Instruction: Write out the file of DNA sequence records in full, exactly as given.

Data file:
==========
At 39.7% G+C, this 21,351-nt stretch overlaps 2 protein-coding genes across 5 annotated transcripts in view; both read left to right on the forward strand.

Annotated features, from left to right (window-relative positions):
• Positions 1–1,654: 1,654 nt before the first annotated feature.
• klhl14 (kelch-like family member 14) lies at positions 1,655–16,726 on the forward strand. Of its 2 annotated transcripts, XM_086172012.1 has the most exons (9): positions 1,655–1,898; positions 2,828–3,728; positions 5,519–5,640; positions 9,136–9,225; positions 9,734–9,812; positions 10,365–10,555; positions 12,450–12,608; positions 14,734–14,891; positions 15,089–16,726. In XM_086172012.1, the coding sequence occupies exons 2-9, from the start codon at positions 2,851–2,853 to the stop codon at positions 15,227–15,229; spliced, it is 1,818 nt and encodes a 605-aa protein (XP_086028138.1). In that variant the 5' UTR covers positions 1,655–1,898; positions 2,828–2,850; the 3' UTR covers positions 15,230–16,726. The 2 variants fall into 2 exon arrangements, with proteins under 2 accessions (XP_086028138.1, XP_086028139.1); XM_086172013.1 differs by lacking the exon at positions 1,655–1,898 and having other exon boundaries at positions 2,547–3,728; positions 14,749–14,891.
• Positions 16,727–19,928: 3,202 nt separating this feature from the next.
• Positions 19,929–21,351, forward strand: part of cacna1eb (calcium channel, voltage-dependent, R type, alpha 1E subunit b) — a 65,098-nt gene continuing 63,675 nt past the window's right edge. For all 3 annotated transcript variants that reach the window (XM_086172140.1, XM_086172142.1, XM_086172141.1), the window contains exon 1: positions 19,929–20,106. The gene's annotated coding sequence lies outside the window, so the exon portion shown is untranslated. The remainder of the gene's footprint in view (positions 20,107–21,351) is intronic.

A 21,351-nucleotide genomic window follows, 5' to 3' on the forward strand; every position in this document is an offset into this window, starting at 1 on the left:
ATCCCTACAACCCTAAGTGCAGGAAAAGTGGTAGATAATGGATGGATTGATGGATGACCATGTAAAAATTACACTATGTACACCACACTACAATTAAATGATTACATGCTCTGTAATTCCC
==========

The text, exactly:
At 39.7% G+C, this 21,351-nt stretch overlaps 2 protein-coding genes across 5 annotated transcripts in view; both read left to right on the forward strand.

Annotated features, from left to right (window-relative positions):
• Positions 1–1,654: 1,654 nt before the first annotated feature.
• klhl14 (kelch-like family member 14) lies at positions 1,655–16,726 on the forward strand. Of its 2 annotated transcripts, XM_086172012.1 has the most exons (9): positions 1,655–1,898; positions 2,828–3,728; positions 5,519–5,640; positions 9,136–9,225; positions 9,734–9,812; positions 10,365–10,555; positions 12,450–12,608; positions 14,734–14,891; positions 15,089–16,726. In XM_086172012.1, the coding sequence occupies exons 2-9, from the start codon at positions 2,851–2,853 to the stop codon at positions 15,227–15,229; spliced, it is 1,818 nt and encodes a 605-aa protein (XP_086028138.1). In that variant the 5' UTR covers positions 1,655–1,898; positions 2,828–2,850; the 3' UTR covers positions 15,230–16,726. The 2 variants fall into 2 exon arrangements, with proteins under 2 accessions (XP_086028138.1, XP_086028139.1); XM_086172013.1 differs by lacking the exon at positions 1,655–1,898 and having other exon boundaries at positions 2,547–3,728; positions 14,749–14,891.
• Positions 16,727–19,928: 3,202 nt separating this feature from the next.
• Positions 19,929–21,351, forward strand: part of cacna1eb (calcium channel, voltage-dependent, R type, alpha 1E subunit b) — a 65,098-nt gene continuing 63,675 nt past the window's right edge. For all 3 annotated transcript variants that reach the window (XM_086172140.1, XM_086172142.1, XM_086172141.1), the window contains exon 1: positions 19,929–20,106. The gene's annotated coding sequence lies outside the window, so the exon portion shown is untranslated. The remainder of the gene's footprint in view (positions 20,107–21,351) is intronic.

A 21,351-nucleotide genomic window follows, 5' to 3' on the forward strand; every position in this document is an offset into this window, starting at 1 on the left:
ATCCCTACAACCCTAAGTGCAGGAAAAGTGGTAGATAATGGATGGATTGATGGATGACCATGTAAAAATTACACTATGTACACCACACTACAATTAAATGATTACATGCTCTGTAATTCCC